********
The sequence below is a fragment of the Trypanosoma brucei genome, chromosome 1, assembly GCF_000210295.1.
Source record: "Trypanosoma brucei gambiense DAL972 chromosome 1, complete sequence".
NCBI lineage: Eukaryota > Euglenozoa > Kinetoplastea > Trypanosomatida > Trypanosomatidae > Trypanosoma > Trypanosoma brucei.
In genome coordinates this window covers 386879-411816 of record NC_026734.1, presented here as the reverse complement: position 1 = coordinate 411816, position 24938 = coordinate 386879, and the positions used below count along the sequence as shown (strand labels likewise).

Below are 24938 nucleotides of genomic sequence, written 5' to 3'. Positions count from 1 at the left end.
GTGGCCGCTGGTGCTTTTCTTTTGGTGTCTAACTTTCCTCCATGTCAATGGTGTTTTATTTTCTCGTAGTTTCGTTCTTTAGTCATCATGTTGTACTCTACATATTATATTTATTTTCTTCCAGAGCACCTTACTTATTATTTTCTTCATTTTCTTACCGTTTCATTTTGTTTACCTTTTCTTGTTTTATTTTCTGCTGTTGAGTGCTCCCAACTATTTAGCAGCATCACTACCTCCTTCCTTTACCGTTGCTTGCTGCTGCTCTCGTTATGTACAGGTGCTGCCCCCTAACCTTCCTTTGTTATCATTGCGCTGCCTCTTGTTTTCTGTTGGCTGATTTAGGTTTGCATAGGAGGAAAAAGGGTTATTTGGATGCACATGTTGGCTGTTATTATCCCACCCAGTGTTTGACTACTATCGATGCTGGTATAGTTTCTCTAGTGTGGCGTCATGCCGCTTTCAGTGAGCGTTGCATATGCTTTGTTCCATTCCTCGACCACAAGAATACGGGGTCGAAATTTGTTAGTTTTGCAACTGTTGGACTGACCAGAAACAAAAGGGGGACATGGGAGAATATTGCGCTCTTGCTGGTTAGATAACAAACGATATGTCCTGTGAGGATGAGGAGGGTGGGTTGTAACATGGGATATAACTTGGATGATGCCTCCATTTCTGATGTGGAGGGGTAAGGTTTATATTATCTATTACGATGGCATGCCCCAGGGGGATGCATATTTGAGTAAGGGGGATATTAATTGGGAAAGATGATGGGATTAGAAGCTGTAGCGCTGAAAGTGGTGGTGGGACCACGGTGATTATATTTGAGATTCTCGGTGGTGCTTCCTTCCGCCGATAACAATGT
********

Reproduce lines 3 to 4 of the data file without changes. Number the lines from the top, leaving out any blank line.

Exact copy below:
NCBI lineage: Eukaryota > Euglenozoa > Kinetoplastea > Trypanosomatida > Trypanosomatidae > Trypanosoma > Trypanosoma brucei.
In genome coordinates this window covers 386879-411816 of record NC_026734.1, presented here as the reverse complement: position 1 = coordinate 411816, position 24938 = coordinate 386879, and the positions used below count along the sequence as shown (strand labels likewise).